A weather system known as an "atmospheric river" is unleashing heavy rain across California, bringing the threat of mudslides and flooding Thursday to a region that's already been slammed by days of rain and heavy snow.
The National Weather Service's Weather Prediction Center said a strong storm system is unleashing an "anomalous surge of tropical moisture" across the Golden State.
"Several inches of rainfall is expected across much of southern California, with the highest totals for the coastal mountain ranges," the NWS said. "There is a high risk of excessive rainfall on Thursday for the southern California mountains, capable of causing flash flooding and mudslides."
The storm system is part of what's known as an atmospheric river, which the National Oceanic and Atmospheric Administration says is a huge plume of subtropical moisture.
"Atmospheric rivers are relatively long, narrow regions in the atmosphere – like rivers in the sky – that transport most of the water vapor outside of the tropics," the NOAA states. "These columns of vapor move with the weather, carrying an amount of water vapor roughly equivalent to the average flow of water at the mouth of the Mississippi River."
The storm on Thursday spawned flash flood warnings across the state, with forecasters urging residents to move away from areas that recently burned in wildfires over fears heavy rains will likely trigger rockslides, mudslides and debris flows.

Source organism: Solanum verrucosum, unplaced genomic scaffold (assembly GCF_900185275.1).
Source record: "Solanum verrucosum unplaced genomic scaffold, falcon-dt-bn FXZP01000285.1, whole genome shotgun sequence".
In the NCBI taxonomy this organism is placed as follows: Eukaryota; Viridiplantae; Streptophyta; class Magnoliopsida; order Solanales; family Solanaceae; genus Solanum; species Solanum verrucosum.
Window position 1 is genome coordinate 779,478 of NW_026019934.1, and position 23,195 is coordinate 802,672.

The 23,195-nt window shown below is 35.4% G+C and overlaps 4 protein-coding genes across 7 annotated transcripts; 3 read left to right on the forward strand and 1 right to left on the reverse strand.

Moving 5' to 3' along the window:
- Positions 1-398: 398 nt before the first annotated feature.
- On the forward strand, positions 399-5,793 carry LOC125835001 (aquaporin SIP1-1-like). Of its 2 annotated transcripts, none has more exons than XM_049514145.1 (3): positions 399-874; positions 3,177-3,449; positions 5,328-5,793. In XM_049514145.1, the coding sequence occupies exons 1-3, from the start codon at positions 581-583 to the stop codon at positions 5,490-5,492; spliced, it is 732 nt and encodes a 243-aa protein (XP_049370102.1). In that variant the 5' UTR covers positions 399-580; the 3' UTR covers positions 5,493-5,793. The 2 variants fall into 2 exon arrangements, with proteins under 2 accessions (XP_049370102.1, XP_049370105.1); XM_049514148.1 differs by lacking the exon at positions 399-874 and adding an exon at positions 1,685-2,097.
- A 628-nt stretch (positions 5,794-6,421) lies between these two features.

In Northern California, an unstable hillside, soaked with rain, caused a home in Sausalito to slide about 75 yards into another home across the street.
Fire officials told KTVU a woman was inside the home but able to be rescued.
Heavy rain caused accidents and highway closures across the region due to flooding.
In Castro Valley, Alameda County Fire said on Twitter a broken water main caused a major sinkhole that led to an SUV getting stuck in floodwaters.
The NWS said that the powerful winds from the jet scream led to wind gusts of 164 mph at Mammoth Mountain Summit early Thursday.
Winter storm warnings were posted in the snow-laden Sierra Nevada, where the forecast says up to 7 feet of new snow could be dumped at elevations above 9,000 feet. A backcountry avalanche warning was issued throughout the Sierra.
The West's winter storms have greatly aided California's water supply. The most recent Sierra snowpack survey taken on Jan. 31 was 100 percent of normal to date and more snow has fallen since.
In the Eastern Sierra, the Mammoth Mountain resort reported the latest storm had already added another 8 inches to its summit season total, which is nearing 38 feet. Mammoth said it planned to keep its slopes open to skiing and boarding through the Fourth of July, at least.
The Associated Press contributed to this report.